The Surfboard Warehouse was a class project started by now 29-year-old Chris Hough during his junior year of college. After that class, Hough and wife Cristina decided to put the project to the test—the real life test, that is. The couple opened the online-only surf retail shop in July 2005 , with the idea of creating a website where customers could order a custom surfboard made from the shaper of their choice.
“We quickly grew a good reputation and began selling boards from some of the best shapers in the industry,” says Hough. “Back then it was simple, we weren’t liked because we were different. We’re still not liked, but I was told early on if your competitors hate you then you’re doing something right, so it’s all good!”
Since its initial launch, the company has implemented a retail model similar to that of Netflix that puts a different spin on surfboard fin sales, which has been readily embraced by several major fin companies and surfers alike, according to Hough. The program, dubbed Finatics, has been operating for the past three years and is done completely through a customized back-end computer system the company built.
We caught up with Hough to hear more about the strategy behind Surfboard Warehouse’s business model, and what the young business owner has up his sleeve for 2012.
How has the market changed since you first started the business back in 2005?
Back then, no one had web sites. We didn’t even have a shopping cart, it was call to order. We would get everything straight with the customer as to their board order, then order the board from the shaper, and have the shaper ship the final board to our customer. We were, and still are, a retail shop— we buy boards/accessories at wholesale and sell them for retail— we just don’t see any of our custom boards (In person anyway). We have a huge stock of everything else, I have been told by the fin companies that we have one of the largest in-stock selections of fins they’ve ever seen, and that’s not even talking about the ridiculous amount of track pads leashes, and board bags we have in stock. Currently we have a warehouse in Valrico, Florida, but we’ll be moving again soon for the fourth time because we’re running out of room.
Fast forward to now, everyone has a website, things aren’t simple. There’s lots of competition online. If you sell one surf related hard good online you’re our competitor, and if you’ve never sold one thing online and you’re a local shop, you’re still our competitor. Also, surfers that sell their stuff used on E-bay and the manufacturers that sell off their own retail sites. So that basically encompasses everyone, anywhere. Again, if I think about it, it scares me, just like the “economy” or what’s “trending.” Our competition is endless, but the mathematical equation is simple. We just have to do “it” (our niche) better than “they” do.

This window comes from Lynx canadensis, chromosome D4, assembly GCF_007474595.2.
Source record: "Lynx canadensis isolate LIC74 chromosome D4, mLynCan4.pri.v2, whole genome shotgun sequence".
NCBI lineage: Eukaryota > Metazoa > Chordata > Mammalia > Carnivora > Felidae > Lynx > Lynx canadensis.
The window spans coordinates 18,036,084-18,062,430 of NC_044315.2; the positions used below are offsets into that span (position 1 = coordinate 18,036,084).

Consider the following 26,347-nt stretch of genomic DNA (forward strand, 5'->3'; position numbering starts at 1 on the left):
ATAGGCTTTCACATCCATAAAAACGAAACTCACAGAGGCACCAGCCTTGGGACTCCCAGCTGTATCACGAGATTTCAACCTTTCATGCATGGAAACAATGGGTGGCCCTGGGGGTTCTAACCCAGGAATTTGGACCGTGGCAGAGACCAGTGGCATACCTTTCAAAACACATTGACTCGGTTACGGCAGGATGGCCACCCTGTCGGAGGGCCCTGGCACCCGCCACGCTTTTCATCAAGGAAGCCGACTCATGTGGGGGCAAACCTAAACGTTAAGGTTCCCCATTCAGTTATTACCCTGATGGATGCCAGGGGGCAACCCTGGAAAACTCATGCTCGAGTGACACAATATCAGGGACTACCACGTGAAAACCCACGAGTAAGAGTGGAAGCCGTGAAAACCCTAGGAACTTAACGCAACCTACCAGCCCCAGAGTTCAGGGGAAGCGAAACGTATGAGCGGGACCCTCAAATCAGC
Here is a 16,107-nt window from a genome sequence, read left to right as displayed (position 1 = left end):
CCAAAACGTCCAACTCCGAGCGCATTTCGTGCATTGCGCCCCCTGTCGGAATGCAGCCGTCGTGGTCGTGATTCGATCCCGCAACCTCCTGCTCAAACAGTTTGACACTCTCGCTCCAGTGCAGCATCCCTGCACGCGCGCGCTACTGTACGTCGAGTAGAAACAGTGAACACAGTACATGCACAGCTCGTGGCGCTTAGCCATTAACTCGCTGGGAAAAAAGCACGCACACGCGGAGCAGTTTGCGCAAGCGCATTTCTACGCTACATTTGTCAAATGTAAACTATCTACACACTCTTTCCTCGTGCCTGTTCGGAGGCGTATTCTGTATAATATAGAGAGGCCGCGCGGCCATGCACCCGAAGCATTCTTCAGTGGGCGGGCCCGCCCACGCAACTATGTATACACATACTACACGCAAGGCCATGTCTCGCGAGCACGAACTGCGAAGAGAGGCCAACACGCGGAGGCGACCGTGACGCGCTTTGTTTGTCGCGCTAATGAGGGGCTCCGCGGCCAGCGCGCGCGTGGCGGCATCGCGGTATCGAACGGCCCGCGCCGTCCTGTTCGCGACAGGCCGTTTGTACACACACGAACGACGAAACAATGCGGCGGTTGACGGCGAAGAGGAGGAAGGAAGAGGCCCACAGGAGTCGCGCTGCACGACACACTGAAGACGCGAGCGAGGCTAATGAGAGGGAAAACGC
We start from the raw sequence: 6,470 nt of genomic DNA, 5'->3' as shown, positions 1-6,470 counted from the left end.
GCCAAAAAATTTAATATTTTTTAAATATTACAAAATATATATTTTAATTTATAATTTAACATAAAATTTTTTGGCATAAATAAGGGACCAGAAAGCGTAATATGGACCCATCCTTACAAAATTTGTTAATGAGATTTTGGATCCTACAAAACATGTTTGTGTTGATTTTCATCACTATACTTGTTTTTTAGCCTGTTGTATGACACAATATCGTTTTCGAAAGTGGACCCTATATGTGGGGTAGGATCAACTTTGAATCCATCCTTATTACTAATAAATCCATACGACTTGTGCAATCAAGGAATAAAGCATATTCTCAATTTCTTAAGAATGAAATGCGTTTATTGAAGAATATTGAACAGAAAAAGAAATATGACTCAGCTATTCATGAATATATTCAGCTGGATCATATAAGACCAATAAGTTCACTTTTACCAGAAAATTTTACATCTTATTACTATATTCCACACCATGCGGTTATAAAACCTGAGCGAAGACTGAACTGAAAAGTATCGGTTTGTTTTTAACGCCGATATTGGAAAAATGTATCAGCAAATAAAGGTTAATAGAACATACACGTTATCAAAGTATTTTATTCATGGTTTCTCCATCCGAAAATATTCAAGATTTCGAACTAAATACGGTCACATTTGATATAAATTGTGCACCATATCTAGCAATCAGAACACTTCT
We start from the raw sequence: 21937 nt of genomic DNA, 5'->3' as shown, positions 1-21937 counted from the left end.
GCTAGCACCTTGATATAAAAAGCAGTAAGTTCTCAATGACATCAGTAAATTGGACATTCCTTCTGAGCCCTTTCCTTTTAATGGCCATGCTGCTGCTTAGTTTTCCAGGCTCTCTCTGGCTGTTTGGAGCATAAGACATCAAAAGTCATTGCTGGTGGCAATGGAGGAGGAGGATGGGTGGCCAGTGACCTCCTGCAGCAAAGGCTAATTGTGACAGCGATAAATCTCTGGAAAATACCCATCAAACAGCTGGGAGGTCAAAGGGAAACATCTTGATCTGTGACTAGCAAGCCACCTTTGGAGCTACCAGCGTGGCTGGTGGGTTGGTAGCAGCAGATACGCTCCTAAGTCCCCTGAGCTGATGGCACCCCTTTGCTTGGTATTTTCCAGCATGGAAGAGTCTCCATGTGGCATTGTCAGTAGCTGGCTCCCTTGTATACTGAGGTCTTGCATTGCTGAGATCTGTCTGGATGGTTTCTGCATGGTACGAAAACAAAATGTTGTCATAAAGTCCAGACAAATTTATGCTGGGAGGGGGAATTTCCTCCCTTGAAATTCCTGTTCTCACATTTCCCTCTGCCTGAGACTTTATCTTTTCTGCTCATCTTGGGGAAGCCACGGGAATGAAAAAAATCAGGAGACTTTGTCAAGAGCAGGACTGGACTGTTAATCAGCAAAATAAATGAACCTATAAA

How have you measured your success in the market?
We’ve grown 35% plus every year for the past 3-plus years, this January was up 318% over last January. If you added up all the custom work we’ve done with our site we’ve easily dropped $100K on it since the beginning and it shows. Lucky for us early on hard goods companies started contacting US and asking if they could be a part of what we were doing with the custom boards and now we’re a top ten account for almost every accessory company we sell —and we sell everyone.
Can you explain a little more in-depth what your Finatics program is all about?
Everyone over complicates it. It’s very simple. It’s another idea of mine that took over a year to implement and get all the fin companies on board with. Finatic will be 3 years old in a few months and it’s really starting to blossom! Basically, Finatic is a one of a kind program that’s modeled after Netflix. While the plan follows the Netflix model closely, it wasn’t easy to implement. We had to build from scratch an entire front end and admin end program to handle all the subscribers.